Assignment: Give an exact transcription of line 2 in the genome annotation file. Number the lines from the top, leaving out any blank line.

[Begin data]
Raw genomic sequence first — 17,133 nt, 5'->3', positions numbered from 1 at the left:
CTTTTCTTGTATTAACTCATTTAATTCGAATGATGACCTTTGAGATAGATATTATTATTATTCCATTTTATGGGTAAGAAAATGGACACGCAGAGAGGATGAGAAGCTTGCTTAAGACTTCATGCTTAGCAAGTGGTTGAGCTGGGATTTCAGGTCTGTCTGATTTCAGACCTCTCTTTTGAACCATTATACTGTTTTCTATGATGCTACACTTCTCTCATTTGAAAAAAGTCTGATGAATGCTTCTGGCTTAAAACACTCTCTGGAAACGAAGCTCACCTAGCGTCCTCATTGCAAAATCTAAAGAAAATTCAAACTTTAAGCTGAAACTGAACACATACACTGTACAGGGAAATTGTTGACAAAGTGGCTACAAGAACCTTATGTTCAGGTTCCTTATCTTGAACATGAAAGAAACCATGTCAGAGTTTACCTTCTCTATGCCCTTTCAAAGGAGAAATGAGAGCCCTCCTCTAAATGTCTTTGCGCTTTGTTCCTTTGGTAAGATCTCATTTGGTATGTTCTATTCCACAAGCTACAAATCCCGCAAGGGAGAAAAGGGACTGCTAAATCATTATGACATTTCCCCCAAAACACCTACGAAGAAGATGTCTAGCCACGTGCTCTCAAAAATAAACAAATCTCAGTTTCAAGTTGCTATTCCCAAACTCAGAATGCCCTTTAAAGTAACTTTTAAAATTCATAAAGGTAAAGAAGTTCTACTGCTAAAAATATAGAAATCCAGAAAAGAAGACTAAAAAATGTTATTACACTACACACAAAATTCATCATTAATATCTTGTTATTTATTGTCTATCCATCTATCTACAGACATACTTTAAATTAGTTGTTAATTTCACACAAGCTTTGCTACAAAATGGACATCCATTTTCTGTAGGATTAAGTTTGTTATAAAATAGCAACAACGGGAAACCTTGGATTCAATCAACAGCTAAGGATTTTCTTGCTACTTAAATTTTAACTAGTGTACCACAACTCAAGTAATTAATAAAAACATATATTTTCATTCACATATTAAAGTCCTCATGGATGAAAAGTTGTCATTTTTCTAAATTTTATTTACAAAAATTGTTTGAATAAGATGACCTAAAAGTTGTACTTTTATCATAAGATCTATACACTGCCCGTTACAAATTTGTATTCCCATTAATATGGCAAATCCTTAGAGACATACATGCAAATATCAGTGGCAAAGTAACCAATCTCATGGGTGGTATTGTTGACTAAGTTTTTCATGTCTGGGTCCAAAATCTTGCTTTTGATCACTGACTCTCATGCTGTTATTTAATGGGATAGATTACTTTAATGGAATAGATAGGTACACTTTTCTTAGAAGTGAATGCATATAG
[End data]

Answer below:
CTTTTCTTGTATTAACTCATTTAATTCGAATGATGACCTTTGAGATAGATATTATTATTATTCCATTTTATGGGTAAGAAAATGGACACGCAGAGAGGATGAGAAGCTTGCTTAAGACTTCATGCTTAGCAAGTGGTTGAGCTGGGATTTCAGGTCTGTCTGATTTCAGACCTCTCTTTTGAACCATTATACTGTTTTCTATGATGCTACACTTCTCTCATTTGAAAAAAGTCTGATGAATGCTTCTGGCTTAAAACACTCTCTGGAAACGAAGCTCACCTAGCGTCCTCATTGCAAAATCTAAAGAAAATTCAAACTTTAAGCTGAAACTGAACACATACACTGTACAGGGAAATTGTTGACAAAGTGGCTACAAGAACCTTATGTTCAGGTTCCTTATCTTGAACATGAAAGAAACCATGTCAGAGTTTACCTTCTCTATGCCCTTTCAAAGGAGAAATGAGAGCCCTCCTCTAAATGTCTTTGCGCTTTGTTCCTTTGGTAAGATCTCATTTGGTATGTTCTATTCCACAAGCTACAAATCCCGCAAGGGAGAAAAGGGACTGCTAAATCATTATGACATTTCCCCCAAAACACCTACGAAGAAGATGTCTAGCCACGTGCTCTCAAAAATAAACAAATCTCAGTTTCAAGTTGCTATTCCCAAACTCAGAATGCCCTTTAAAGTAACTTTTAAAATTCATAAAGGTAAAGAAGTTCTACTGCTAAAAATATAGAAATCCAGAAAAGAAGACTAAAAAATGTTATTACACTACACACAAAATTCATCATTAATATCTTGTTATTTATTGTCTATCCATCTATCTACAGACATACTTTAAATTAGTTGTTAATTTCACACAAGCTTTGCTACAAAATGGACATCCATTTTCTGTAGGATTAAGTTTGTTATAAAATAGCAACAACGGGAAACCTTGGATTCAATCAACAGCTAAGGATTTTCTTGCTACTTAAATTTTAACTAGTGTACCACAACTCAAGTAATTAATAAAAACATATATTTTCATTCACATATTAAAGTCCTCATGGATGAAAAGTTGTCATTTTTCTAAATTTTATTTACAAAAATTGTTTGAATAAGATGACCTAAAAGTTGTACTTTTATCATAAGATCTATACACTGCCCGTTACAAATTTGTATTCCCATTAATATGGCAAATCCTTAGAGACATACATGCAAATATCAGTGGCAAAGTAACCAATCTCATGGGTGGTATTGTTGACTAAGTTTTTCATGTCTGGGTCCAAAATCTTGCTTTTGATCACTGACTCTCATGCTGTTATTTAATGGGATAGATTACTTTAATGGAATAGATAGGTACACTTTTCTTAGAAGTGAATGCATATAG